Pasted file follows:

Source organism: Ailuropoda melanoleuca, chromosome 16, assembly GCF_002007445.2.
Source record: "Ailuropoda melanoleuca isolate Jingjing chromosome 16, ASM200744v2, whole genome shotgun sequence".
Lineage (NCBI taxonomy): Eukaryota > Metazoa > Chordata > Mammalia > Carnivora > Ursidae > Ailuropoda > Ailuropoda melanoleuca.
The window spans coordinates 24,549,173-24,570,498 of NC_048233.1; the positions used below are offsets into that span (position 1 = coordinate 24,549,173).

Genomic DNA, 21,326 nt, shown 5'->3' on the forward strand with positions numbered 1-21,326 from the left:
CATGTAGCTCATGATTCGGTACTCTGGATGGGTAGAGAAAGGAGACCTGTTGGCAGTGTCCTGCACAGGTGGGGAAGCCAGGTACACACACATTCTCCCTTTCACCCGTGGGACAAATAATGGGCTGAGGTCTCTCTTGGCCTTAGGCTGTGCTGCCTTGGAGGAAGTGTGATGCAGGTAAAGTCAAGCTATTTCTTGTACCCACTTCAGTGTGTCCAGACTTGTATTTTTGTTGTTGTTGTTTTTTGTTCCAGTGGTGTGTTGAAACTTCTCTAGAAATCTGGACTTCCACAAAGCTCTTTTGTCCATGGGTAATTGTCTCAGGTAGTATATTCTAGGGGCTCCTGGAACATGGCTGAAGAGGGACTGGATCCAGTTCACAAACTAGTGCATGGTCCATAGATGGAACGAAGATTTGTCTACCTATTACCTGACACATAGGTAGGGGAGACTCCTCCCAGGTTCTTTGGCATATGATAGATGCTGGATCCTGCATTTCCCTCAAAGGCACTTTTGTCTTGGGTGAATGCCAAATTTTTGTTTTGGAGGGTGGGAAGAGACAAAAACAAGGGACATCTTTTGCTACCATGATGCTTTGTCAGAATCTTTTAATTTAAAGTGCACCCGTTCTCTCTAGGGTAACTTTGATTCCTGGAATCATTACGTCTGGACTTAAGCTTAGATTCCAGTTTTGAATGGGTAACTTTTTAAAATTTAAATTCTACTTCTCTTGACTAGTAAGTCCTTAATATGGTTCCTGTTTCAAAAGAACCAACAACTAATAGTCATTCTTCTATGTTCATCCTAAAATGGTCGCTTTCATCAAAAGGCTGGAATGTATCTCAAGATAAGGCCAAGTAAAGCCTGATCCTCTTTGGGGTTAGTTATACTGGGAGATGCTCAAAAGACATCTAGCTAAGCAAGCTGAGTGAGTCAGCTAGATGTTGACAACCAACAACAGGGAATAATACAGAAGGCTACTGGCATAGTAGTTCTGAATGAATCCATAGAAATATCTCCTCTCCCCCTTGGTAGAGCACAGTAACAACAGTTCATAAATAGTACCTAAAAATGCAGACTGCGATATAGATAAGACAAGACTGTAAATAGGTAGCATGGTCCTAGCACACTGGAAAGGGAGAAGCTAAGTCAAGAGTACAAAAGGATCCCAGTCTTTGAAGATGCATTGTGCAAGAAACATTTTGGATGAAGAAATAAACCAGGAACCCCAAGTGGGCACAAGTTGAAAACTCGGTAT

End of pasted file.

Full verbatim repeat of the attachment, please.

Source organism: Ailuropoda melanoleuca, chromosome 16, assembly GCF_002007445.2.
Source record: "Ailuropoda melanoleuca isolate Jingjing chromosome 16, ASM200744v2, whole genome shotgun sequence".
Lineage (NCBI taxonomy): Eukaryota > Metazoa > Chordata > Mammalia > Carnivora > Ursidae > Ailuropoda > Ailuropoda melanoleuca.
The window spans coordinates 24,549,173-24,570,498 of NC_048233.1; the positions used below are offsets into that span (position 1 = coordinate 24,549,173).

Genomic DNA, 21,326 nt, shown 5'->3' on the forward strand with positions numbered 1-21,326 from the left:
CATGTAGCTCATGATTCGGTACTCTGGATGGGTAGAGAAAGGAGACCTGTTGGCAGTGTCCTGCACAGGTGGGGAAGCCAGGTACACACACATTCTCCCTTTCACCCGTGGGACAAATAATGGGCTGAGGTCTCTCTTGGCCTTAGGCTGTGCTGCCTTGGAGGAAGTGTGATGCAGGTAAAGTCAAGCTATTTCTTGTACCCACTTCAGTGTGTCCAGACTTGTATTTTTGTTGTTGTTGTTTTTTGTTCCAGTGGTGTGTTGAAACTTCTCTAGAAATCTGGACTTCCACAAAGCTCTTTTGTCCATGGGTAATTGTCTCAGGTAGTATATTCTAGGGGCTCCTGGAACATGGCTGAAGAGGGACTGGATCCAGTTCACAAACTAGTGCATGGTCCATAGATGGAACGAAGATTTGTCTACCTATTACCTGACACATAGGTAGGGGAGACTCCTCCCAGGTTCTTTGGCATATGATAGATGCTGGATCCTGCATTTCCCTCAAAGGCACTTTTGTCTTGGGTGAATGCCAAATTTTTGTTTTGGAGGGTGGGAAGAGACAAAAACAAGGGACATCTTTTGCTACCATGATGCTTTGTCAGAATCTTTTAATTTAAAGTGCACCCGTTCTCTCTAGGGTAACTTTGATTCCTGGAATCATTACGTCTGGACTTAAGCTTAGATTCCAGTTTTGAATGGGTAACTTTTTAAAATTTAAATTCTACTTCTCTTGACTAGTAAGTCCTTAATATGGTTCCTGTTTCAAAAGAACCAACAACTAATAGTCATTCTTCTATGTTCATCCTAAAATGGTCGCTTTCATCAAAAGGCTGGAATGTATCTCAAGATAAGGCCAAGTAAAGCCTGATCCTCTTTGGGGTTAGTTATACTGGGAGATGCTCAAAAGACATCTAGCTAAGCAAGCTGAGTGAGTCAGCTAGATGTTGACAACCAACAACAGGGAATAATACAGAAGGCTACTGGCATAGTAGTTCTGAATGAATCCATAGAAATATCTCCTCTCCCCCTTGGTAGAGCACAGTAACAACAGTTCATAAATAGTACCTAAAAATGCAGACTGCGATATAGATAAGACAAGACTGTAAATAGGTAGCATGGTCCTAGCACACTGGAAAGGGAGAAGCTAAGTCAAGAGTACAAAAGGATCCCAGTCTTTGAAGATGCATTGTGCAAGAAACATTTTGGATGAAGAAATAAACCAGGAACCCCAAGTGGGCACAAGTTGAAAACTCGGTAT